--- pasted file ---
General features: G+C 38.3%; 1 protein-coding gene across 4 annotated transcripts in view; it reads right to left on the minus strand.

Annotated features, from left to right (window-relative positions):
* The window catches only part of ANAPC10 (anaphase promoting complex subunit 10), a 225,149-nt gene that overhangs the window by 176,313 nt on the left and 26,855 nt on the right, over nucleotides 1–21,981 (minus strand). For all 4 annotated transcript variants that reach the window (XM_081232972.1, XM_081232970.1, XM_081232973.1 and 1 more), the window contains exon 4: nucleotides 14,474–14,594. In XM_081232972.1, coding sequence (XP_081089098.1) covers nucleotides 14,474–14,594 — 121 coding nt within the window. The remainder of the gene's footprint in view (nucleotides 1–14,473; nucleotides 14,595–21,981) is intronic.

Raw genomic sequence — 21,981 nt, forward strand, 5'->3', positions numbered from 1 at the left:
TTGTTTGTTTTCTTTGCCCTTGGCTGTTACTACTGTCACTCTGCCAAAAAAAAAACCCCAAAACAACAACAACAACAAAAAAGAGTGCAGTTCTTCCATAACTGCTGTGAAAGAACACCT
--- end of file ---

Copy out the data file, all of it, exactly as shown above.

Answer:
General features: G+C 38.3%; 1 protein-coding gene across 4 annotated transcripts in view; it reads right to left on the minus strand.

Annotated features, from left to right (window-relative positions):
* The window catches only part of ANAPC10 (anaphase promoting complex subunit 10), a 225,149-nt gene that overhangs the window by 176,313 nt on the left and 26,855 nt on the right, over nucleotides 1–21,981 (minus strand). For all 4 annotated transcript variants that reach the window (XM_081232972.1, XM_081232970.1, XM_081232973.1 and 1 more), the window contains exon 4: nucleotides 14,474–14,594. In XM_081232972.1, coding sequence (XP_081089098.1) covers nucleotides 14,474–14,594 — 121 coding nt within the window. The remainder of the gene's footprint in view (nucleotides 1–14,473; nucleotides 14,595–21,981) is intronic.

Raw genomic sequence — 21,981 nt, forward strand, 5'->3', positions numbered from 1 at the left:
TTGTTTGTTTTCTTTGCCCTTGGCTGTTACTACTGTCACTCTGCCAAAAAAAAAACCCCAAAACAACAACAACAACAAAAAAGAGTGCAGTTCTTCCATAACTGCTGTGAAAGAACACCT